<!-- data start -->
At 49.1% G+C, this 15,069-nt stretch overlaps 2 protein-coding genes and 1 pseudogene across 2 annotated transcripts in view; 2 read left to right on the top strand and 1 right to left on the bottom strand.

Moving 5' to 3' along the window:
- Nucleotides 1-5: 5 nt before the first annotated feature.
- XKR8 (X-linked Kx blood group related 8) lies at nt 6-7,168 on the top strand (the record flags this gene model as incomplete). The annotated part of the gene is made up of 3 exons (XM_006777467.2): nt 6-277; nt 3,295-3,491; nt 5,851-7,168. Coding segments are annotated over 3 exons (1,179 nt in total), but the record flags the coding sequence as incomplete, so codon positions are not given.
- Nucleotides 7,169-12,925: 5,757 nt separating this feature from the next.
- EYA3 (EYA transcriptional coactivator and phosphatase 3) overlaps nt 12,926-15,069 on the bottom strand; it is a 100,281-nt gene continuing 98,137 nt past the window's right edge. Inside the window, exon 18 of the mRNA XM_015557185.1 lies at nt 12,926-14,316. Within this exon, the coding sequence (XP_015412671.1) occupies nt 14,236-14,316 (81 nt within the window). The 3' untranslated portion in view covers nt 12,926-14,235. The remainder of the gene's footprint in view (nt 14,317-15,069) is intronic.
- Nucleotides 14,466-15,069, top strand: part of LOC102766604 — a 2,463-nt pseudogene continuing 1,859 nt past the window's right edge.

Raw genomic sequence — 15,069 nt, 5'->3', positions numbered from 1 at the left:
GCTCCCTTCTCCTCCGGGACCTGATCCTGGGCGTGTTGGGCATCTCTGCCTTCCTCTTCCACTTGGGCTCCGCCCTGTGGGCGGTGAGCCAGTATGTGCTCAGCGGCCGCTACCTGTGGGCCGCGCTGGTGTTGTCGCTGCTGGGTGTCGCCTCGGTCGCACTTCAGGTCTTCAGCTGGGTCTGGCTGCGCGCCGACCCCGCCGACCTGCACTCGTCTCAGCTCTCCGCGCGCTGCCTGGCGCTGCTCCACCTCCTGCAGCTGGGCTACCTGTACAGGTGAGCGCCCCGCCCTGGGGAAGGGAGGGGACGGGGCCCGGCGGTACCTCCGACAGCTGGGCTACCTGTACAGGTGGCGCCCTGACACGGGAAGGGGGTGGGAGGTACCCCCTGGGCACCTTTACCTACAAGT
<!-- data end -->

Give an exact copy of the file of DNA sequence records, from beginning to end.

At 49.1% G+C, this 15,069-nt stretch overlaps 2 protein-coding genes and 1 pseudogene across 2 annotated transcripts in view; 2 read left to right on the top strand and 1 right to left on the bottom strand.

Moving 5' to 3' along the window:
- Nucleotides 1-5: 5 nt before the first annotated feature.
- XKR8 (X-linked Kx blood group related 8) lies at nt 6-7,168 on the top strand (the record flags this gene model as incomplete). The annotated part of the gene is made up of 3 exons (XM_006777467.2): nt 6-277; nt 3,295-3,491; nt 5,851-7,168. Coding segments are annotated over 3 exons (1,179 nt in total), but the record flags the coding sequence as incomplete, so codon positions are not given.
- Nucleotides 7,169-12,925: 5,757 nt separating this feature from the next.
- EYA3 (EYA transcriptional coactivator and phosphatase 3) overlaps nt 12,926-15,069 on the bottom strand; it is a 100,281-nt gene continuing 98,137 nt past the window's right edge. Inside the window, exon 18 of the mRNA XM_015557185.1 lies at nt 12,926-14,316. Within this exon, the coding sequence (XP_015412671.1) occupies nt 14,236-14,316 (81 nt within the window). The 3' untranslated portion in view covers nt 12,926-14,235. The remainder of the gene's footprint in view (nt 14,317-15,069) is intronic.
- Nucleotides 14,466-15,069, top strand: part of LOC102766604 — a 2,463-nt pseudogene continuing 1,859 nt past the window's right edge.

Raw genomic sequence — 15,069 nt, 5'->3', positions numbered from 1 at the left:
GCTCCCTTCTCCTCCGGGACCTGATCCTGGGCGTGTTGGGCATCTCTGCCTTCCTCTTCCACTTGGGCTCCGCCCTGTGGGCGGTGAGCCAGTATGTGCTCAGCGGCCGCTACCTGTGGGCCGCGCTGGTGTTGTCGCTGCTGGGTGTCGCCTCGGTCGCACTTCAGGTCTTCAGCTGGGTCTGGCTGCGCGCCGACCCCGCCGACCTGCACTCGTCTCAGCTCTCCGCGCGCTGCCTGGCGCTGCTCCACCTCCTGCAGCTGGGCTACCTGTACAGGTGAGCGCCCCGCCCTGGGGAAGGGAGGGGACGGGGCCCGGCGGTACCTCCGACAGCTGGGCTACCTGTACAGGTGGCGCCCTGACACGGGAAGGGGGTGGGAGGTACCCCCTGGGCACCTTTACCTACAAGT